Tess & Nona’s Pilgrimage to Galicia: Another Guest Post

My wonderful friend Nona wrote this perfect description of our Galician adventures last weekend.  Our friendship began when we studied together in Santiago de Chile, so Santiago de Compostela seemed a fitting end to Chapter 2 of our international friendship. Enjoy!



The Next Great Adventure

Dear friends and family,

I am beyond excited to be starting this blog anew, as I head off to the Eastern Shore of Virginia for the summer, where I will be employed by YouthWorks, a non profit organization that provides Christ-centered, short term mission trip experiences for church youth groups.  YouthWorks maintains relationships with 70+ communities across the U.S. throughout the year, and hires staff to run mission trips in these cities each summer. I have been assigned to the Eastern Shore site, along with three other staff members. Each of us have been hired to fulfill a unique role: Lucy will run the Kids Club (a VBS-type program for community kids); John will be in charge of organizing works projects (painting and light construction); Joseph is our Program Coordinator (morning devotionals, evening activities and worship); and I have been hired as the Site Director (still not quite sure what this means…something along the lines of head honcho and/or organizer extraordinaire).  Market Street United Methodist Church, located in the small town of Onancock on the Chesapeake Bay, will be our home base this summer. We’ll be sleeping, eating, serving, working, and worshipping there, alongside the visiting youth groups.

The Eastern Shore is a Spanish-speaking site, which means all the staff hired are proficient in Spanish.  Many of the community members are Hispanic, and Spanish is the first language of most of the Kids Club participants.  I’m excited for the opportunity to live in a new place and meet new people, and a little anxious about all of the unknowns.  But mostly excited!

But before I move to VA, I will be heading down to Birmingham, Alabama (home to Claire Angell and Samford University, woot woot!) for a week of training with all of the YouthWorks staff who have been assigned to the Southeast Region.  From there, my staff and I will drive up to Onancock and begin our week of preparations.

My hope is to keep ya’ll updated (see, I’m already adapting to Southern culture! Actually, I have no idea if they even say “ya’ll” in Virginia…but I’ll let you know!) with a blog post once every week or two (or three).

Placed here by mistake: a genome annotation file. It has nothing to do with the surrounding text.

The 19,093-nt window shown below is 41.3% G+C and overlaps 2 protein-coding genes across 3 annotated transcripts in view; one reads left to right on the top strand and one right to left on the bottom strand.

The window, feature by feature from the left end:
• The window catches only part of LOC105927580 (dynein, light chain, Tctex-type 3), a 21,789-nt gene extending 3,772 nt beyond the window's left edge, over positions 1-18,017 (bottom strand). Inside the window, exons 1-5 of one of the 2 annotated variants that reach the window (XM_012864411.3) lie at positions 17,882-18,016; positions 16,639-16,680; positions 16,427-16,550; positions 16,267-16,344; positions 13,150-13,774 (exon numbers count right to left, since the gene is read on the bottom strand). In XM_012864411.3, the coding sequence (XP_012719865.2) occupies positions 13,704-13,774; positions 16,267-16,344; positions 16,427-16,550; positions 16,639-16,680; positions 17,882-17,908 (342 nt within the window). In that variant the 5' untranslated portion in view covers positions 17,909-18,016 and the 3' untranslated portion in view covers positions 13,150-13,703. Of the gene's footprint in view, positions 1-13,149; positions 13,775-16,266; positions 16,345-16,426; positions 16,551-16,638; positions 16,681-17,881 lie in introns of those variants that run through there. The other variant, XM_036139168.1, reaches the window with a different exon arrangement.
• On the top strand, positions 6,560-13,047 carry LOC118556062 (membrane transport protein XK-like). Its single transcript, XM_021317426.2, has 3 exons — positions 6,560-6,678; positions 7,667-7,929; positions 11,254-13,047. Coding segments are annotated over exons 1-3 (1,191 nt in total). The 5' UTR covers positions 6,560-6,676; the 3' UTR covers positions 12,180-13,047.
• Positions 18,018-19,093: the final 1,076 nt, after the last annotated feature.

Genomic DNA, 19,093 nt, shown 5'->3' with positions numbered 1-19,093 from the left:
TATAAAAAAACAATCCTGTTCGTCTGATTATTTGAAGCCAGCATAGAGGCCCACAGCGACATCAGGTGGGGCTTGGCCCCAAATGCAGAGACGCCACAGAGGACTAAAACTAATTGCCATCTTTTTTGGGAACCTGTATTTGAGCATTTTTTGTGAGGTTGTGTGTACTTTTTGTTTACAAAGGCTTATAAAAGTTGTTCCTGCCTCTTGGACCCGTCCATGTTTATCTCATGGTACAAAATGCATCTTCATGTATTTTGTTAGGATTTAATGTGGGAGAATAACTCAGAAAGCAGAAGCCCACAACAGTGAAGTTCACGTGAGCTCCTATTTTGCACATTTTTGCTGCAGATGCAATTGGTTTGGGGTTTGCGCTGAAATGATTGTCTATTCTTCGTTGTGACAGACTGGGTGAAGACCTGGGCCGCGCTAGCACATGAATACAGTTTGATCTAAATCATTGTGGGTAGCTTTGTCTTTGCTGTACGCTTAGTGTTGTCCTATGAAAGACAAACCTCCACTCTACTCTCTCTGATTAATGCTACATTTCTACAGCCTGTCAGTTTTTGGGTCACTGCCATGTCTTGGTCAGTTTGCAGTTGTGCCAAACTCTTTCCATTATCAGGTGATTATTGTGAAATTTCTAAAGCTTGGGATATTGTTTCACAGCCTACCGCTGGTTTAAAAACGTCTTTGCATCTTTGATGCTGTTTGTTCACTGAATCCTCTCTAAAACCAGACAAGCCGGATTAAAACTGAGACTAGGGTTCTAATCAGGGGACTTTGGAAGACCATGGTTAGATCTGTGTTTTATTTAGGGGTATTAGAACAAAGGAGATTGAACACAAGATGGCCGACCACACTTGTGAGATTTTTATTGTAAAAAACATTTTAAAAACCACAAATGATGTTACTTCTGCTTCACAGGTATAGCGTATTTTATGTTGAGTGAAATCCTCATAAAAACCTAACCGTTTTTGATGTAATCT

Prayers for safe travels, staff friendships, and community relationships would be appreciated during these next few weeks.  Thank you so much for journeying alongside me, on the next great adventure.

Therefore, since we are surrounded by such a great cloud of witnesses, let us throw off everything that hinders and the sin that so easily entangles. And let us run with perseverance the race marked out for us, fixing our eyes on Jesus, the pioneer and perfecter of faith. For the joy set before him he endured the cross, scorning its shame, and sat down at the right hand of the throne of God. Consider him who endured such opposition from sinners, so that you will not grow weary and lose heart. Hebrews 12:1-3

what i brought back

I’ve been back in the motherland for one week now!  Last week Thursday I was greeted in the Grand Rapids airport by my mom, Lydia, and Bryn, who brought me balloons and peanut butter.  I had an amazing trip to Peru the first week of December with my three best friends from my study abroad program.  We went to Lima, Cusco, and even made it up to Machu Picchu.  My last week in Santiago was good, but bittersweet.  Lots of hard goodbyes, but I know I’ll at least be back to visit someday.

I brought a lot back to the U.S. with me…

Vicho with my luggage!

Here’s just a few of the things that I acquired abroad:

  1. 12 scarves…but most of them are presents!  I promise!
  2. 4 sweaters, 2 shirts, 1 pair of really cute shoes.
  3. 2 llamas.  Obviously not the real thing.  I don’t think I could get those through customs, although Bryn would be ecstatic to receive a llama for Christmas.
  4. Wooden spoons, a stash of reusable grocery bags, 2 mugs, a thermos, etc, etc.
  5. The Chilean greeting, besitos y abrazos (kisses and hugs), as a hello and goodbye.
  6. Chocolate bars and packaged cookies.
  7. A vastly improved (Chilean) Spanish vocabulary!
  8. Earrings, earrings, earrings.
  9. A love for “Aqui Mando Yo,” only the best Chilean soap opera (teleserie) ever!
  10. A bottle of wine, smuggled through customs.  Success!
  11. Upwards of 2000 fotos.  And a new way to spell “photos.”
  12. A family.

And one more thing: In my first blog post, I wrote that my goal for my time in Chile was to dream in Spanish.  And it happened!  Actually it was a while ago, I think sometime in September or October, but never really got around to writing about it.  I already miss speaking (and dreaming in) Spanish, but hope to keep in touch with family and friends for many years to come.

With my family, my last night in Chile